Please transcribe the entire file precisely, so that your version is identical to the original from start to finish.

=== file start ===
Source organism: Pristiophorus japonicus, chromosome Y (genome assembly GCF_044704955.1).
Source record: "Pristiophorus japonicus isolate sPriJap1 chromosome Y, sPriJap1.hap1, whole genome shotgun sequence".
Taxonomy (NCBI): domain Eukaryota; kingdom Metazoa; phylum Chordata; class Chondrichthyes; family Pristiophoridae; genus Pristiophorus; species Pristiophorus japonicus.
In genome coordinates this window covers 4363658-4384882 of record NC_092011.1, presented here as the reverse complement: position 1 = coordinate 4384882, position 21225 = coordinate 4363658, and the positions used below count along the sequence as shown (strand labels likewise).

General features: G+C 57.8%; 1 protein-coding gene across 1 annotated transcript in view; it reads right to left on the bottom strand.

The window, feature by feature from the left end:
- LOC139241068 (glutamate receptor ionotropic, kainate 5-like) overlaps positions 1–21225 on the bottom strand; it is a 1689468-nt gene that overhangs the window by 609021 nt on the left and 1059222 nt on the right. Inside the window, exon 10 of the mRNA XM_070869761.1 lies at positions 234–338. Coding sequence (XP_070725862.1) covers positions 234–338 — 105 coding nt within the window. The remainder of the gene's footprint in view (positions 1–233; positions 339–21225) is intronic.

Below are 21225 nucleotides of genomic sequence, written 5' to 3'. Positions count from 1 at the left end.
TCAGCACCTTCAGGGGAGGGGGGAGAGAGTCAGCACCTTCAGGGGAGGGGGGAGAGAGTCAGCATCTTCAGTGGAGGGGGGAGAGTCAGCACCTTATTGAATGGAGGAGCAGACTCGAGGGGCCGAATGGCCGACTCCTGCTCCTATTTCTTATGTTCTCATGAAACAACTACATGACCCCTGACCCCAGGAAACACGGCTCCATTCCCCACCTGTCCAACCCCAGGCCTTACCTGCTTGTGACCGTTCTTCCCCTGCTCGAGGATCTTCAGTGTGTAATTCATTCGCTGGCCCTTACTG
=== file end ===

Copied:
Source organism: Pristiophorus japonicus, chromosome Y (genome assembly GCF_044704955.1).
Source record: "Pristiophorus japonicus isolate sPriJap1 chromosome Y, sPriJap1.hap1, whole genome shotgun sequence".
Taxonomy (NCBI): domain Eukaryota; kingdom Metazoa; phylum Chordata; class Chondrichthyes; family Pristiophoridae; genus Pristiophorus; species Pristiophorus japonicus.
In genome coordinates this window covers 4363658-4384882 of record NC_092011.1, presented here as the reverse complement: position 1 = coordinate 4384882, position 21225 = coordinate 4363658, and the positions used below count along the sequence as shown (strand labels likewise).

General features: G+C 57.8%; 1 protein-coding gene across 1 annotated transcript in view; it reads right to left on the bottom strand.

The window, feature by feature from the left end:
- LOC139241068 (glutamate receptor ionotropic, kainate 5-like) overlaps positions 1–21225 on the bottom strand; it is a 1689468-nt gene that overhangs the window by 609021 nt on the left and 1059222 nt on the right. Inside the window, exon 10 of the mRNA XM_070869761.1 lies at positions 234–338. Coding sequence (XP_070725862.1) covers positions 234–338 — 105 coding nt within the window. The remainder of the gene's footprint in view (positions 1–233; positions 339–21225) is intronic.

Below are 21225 nucleotides of genomic sequence, written 5' to 3'. Positions count from 1 at the left end.
TCAGCACCTTCAGGGGAGGGGGGAGAGAGTCAGCACCTTCAGGGGAGGGGGGAGAGAGTCAGCATCTTCAGTGGAGGGGGGAGAGTCAGCACCTTATTGAATGGAGGAGCAGACTCGAGGGGCCGAATGGCCGACTCCTGCTCCTATTTCTTATGTTCTCATGAAACAACTACATGACCCCTGACCCCAGGAAACACGGCTCCATTCCCCACCTGTCCAACCCCAGGCCTTACCTGCTTGTGACCGTTCTTCCCCTGCTCGAGGATCTTCAGTGTGTAATTCATTCGCTGGCCCTTACTG